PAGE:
The present work uses a reducedorder model to study the motion of a buoyant vortex ring with nonnegligible core size. Buoyancy is considered in both nonBoussinesq and Boussinesq situations using an axisymmetric contour dynamics formulation. The density of the vortex ring differs from that of the ambient fluid, and both densities are constant and conserved. The motion of the ring is calculated by following the boundary of the vortex core, which is also the interface between the two densities. The velocity of the contour comes from a combination of a specific continuous vorticity distribution within its core and a vortex sheet on the core boundary. An evolution equation for the vortex sheet is derived from the Euler equation, which simplifies considerably in the Boussinesq limit. Numerical solutions for the coupled integrodifferential equations are obtained. The dynamics of the vortex sheet and the formation of two possible singularities, including singularities in the curvature and the shocklike profile of the vortex sheet strength, are discussed. Three dimensionless groups, the Atwood, Froude and Weber numbers, are introduced to measure the importance of physical effects acting on the motion of a buoyant vortex ring.
Phasefield model for a weakly compressible soft layered material: morphological transitions on smectic–isotropic interfaces
A coupled phasefield and hydrodynamic model is introduced to describe a twophase, weakly compressible smectic (layered phase) in contact with an isotropic fluid of different density. A nonconserved smectic order parameter is coupled to a conserved mass density in order to accommodate nonsolenoidal flows near the smectic–isotropic boundary arising from density contrast between the two phases. The model aims to describe morphological transitions in smectic thin films under heat treatment, in which arrays of focal conic defects evolve into conical pyramids and concentric rings through curvature dependent evaporation of smectic layers. The model leads to an extended thermodynamic relation at a curved surface that includes its Gaussian curvature, nonclassical stresses at the boundary and flows arising from density gradients. The temporal evolution given by the model conserves the overall mass of the liquid crystal while still allowing for the modulated smectic structure to grow or shrink. A numerical solution of the governing equations reveals that pyramidal domains are sculpted at the center of focal conics upon a temperature increase, which display tangential flows at their surface. Other cases investigated include the possible coalescence of two cylindrical stacks of smectic layers, formation of droplets, and the interactions between focal conic domains more »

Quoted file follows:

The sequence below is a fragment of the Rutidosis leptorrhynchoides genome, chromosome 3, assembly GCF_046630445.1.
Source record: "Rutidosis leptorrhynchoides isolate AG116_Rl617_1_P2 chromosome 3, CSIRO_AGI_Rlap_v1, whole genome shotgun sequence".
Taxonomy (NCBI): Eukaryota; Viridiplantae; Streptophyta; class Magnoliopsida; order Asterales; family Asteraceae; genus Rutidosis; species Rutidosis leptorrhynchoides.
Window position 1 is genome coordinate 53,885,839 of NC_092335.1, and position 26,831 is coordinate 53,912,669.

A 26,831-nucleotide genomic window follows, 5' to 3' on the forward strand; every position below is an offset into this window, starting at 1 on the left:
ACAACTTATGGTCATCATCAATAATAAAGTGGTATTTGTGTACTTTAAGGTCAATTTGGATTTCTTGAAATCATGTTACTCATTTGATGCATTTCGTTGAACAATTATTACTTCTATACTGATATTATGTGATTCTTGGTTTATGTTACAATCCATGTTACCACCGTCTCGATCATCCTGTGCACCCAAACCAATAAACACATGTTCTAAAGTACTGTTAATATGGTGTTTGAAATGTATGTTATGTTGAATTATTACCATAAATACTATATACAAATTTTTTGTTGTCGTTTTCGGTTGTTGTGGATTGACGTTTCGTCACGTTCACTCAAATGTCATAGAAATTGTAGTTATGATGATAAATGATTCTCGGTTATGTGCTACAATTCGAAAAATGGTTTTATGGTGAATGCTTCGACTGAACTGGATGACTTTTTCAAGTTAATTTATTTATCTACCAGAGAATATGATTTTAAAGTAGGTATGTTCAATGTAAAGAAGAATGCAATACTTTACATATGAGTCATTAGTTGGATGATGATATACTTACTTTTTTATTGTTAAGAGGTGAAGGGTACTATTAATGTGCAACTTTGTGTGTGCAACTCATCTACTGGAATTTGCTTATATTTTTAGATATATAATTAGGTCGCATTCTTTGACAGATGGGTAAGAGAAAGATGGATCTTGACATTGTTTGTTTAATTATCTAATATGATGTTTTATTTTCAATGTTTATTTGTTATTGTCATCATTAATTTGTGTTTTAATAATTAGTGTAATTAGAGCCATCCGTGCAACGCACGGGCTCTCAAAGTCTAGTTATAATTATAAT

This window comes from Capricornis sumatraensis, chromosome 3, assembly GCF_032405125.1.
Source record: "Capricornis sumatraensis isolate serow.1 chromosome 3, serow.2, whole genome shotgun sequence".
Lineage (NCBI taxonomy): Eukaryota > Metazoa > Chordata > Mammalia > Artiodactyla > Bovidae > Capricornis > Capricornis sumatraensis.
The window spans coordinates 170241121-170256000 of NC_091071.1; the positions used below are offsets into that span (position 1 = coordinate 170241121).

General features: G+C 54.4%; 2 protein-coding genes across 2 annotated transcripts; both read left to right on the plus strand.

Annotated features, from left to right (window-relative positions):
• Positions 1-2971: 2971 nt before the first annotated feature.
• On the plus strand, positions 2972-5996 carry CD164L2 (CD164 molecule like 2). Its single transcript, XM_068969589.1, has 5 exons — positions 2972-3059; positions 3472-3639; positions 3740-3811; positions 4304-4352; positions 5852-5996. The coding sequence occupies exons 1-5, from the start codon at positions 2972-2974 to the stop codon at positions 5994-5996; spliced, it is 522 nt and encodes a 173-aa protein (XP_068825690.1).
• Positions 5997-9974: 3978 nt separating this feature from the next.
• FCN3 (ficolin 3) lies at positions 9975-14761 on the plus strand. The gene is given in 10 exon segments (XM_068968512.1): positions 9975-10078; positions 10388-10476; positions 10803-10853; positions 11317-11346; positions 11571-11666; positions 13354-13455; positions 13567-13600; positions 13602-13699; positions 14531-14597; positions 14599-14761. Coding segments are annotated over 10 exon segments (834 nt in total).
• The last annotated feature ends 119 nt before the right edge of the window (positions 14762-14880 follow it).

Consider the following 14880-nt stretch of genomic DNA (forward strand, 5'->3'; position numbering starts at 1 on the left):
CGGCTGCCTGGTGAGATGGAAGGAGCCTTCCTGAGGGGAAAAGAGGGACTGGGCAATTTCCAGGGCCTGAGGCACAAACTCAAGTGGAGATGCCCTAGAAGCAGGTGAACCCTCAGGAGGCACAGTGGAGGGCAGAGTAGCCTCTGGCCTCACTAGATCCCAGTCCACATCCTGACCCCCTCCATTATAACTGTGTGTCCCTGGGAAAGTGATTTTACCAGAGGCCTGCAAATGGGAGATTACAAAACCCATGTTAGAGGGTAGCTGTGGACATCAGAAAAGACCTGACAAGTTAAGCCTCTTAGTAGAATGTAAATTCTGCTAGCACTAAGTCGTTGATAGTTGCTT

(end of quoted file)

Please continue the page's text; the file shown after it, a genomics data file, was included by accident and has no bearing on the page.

Award ID(s):
 1838977
 Publication Date:
 NSFPAR ID:
 10293559
 Journal Name:
 Soft Matter
 Volume:
 17
 Issue:
 25
 Page Range or eLocationID:
 6140 to 6159
 ISSN:
 1744683X
 Sponsoring Org:
 National Science Foundation
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